Monday, December 12, 2011
Congratulations! With the end of the the English exam, you have completed the first semester of Grade 8 English. =]
Here’s what an exam looks like from the front of the room. Boy, that brings back memories.
Now we can get back to more creative learning (and Diplomacy, I reckon).
This one is just for fun:
Friday, December 9, 2011
Thursday, December 8, 2011
Wednesday, December 7, 2011
To recap what we went over today:
- Do not fret over learning your way around a European map. Of course it’s hard, you haven’t studied it yet. Here’s how you can learn the countries of Europe after World War One:
- Play Diplomacy. If your team is not working together, start a new game with friends. I’ll show you how.
- Play the online map quizzes.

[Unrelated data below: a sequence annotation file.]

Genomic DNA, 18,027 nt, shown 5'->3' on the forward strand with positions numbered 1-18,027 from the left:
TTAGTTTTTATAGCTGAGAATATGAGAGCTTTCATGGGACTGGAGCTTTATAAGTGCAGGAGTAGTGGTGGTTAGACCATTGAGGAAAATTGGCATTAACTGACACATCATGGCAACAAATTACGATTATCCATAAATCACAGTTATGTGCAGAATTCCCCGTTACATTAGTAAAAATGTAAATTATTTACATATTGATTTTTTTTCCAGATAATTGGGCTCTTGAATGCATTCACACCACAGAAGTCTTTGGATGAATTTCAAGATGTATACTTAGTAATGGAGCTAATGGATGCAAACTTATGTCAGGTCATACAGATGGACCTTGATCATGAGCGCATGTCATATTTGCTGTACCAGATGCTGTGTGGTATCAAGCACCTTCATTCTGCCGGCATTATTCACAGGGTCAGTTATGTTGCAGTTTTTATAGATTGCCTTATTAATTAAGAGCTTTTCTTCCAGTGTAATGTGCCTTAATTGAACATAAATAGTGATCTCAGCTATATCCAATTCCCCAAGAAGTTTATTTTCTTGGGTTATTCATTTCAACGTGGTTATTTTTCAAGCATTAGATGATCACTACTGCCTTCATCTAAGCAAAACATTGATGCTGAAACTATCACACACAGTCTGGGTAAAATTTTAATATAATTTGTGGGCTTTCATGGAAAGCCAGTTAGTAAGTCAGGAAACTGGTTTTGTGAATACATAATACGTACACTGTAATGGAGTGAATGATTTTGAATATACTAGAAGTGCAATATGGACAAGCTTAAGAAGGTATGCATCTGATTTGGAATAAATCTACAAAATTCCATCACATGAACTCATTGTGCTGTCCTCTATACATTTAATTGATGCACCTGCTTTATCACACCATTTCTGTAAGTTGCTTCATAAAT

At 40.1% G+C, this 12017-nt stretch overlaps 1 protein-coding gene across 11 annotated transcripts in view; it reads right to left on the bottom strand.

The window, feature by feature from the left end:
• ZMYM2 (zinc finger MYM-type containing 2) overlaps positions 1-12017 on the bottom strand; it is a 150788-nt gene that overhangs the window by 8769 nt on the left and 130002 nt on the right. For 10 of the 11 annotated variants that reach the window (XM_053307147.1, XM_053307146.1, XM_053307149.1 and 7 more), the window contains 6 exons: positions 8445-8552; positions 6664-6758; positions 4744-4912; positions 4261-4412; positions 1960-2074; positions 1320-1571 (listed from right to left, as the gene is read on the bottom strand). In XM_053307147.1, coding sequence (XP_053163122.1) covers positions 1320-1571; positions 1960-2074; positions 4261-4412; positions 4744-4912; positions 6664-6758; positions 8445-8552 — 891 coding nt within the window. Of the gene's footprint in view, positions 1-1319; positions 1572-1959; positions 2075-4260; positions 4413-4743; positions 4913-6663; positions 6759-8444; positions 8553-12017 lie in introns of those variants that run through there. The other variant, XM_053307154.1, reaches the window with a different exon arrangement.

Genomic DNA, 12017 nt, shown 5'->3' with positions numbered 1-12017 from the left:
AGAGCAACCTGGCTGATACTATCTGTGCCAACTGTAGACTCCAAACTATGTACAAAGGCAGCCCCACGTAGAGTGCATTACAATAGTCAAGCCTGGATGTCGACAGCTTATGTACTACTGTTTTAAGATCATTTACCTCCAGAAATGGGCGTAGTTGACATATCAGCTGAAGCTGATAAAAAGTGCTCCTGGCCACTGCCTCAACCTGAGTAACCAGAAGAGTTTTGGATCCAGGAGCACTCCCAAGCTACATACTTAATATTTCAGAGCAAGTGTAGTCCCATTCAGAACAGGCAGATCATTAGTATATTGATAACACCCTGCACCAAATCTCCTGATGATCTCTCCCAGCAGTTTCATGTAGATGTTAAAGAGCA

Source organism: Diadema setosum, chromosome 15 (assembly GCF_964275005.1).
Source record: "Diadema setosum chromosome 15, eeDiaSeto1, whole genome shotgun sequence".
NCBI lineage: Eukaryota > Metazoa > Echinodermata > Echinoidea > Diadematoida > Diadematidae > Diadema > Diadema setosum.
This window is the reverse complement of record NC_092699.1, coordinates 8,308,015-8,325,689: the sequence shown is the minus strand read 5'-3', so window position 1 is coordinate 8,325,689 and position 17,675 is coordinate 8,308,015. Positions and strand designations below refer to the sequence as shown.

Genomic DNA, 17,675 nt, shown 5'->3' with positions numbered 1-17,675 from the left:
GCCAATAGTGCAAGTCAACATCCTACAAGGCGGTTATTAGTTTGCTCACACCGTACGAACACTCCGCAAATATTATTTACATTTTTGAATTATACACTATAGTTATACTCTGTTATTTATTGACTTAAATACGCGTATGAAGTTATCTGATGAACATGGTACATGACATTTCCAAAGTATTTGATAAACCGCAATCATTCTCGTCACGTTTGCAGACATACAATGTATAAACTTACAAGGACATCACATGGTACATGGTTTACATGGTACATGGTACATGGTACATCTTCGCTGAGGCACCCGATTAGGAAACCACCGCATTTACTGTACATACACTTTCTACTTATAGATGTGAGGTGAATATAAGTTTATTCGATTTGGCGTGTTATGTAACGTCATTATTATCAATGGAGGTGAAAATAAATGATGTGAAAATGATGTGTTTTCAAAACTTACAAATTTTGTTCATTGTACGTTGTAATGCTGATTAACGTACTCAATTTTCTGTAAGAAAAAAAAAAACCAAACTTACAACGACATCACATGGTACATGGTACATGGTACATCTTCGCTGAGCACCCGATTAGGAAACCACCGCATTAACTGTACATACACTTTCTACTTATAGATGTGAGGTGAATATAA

- Use the transparency and dry-erase markers to practice with the paper map.
- Have your family members or friends quiz you.
- You do not have to hand in a propaganda analysis. The posters on my website are only for you to practice the skill of analysis. It’s a good life skill, which will also be on the exam. You will make a poster in January.
- Practice the English essay questions:
- Answer ONE of the following questions in formal English with reference to either novel studied this semester (The Good Earth or American Born Chinese). Be sure to provide specific evidence to back up your argument.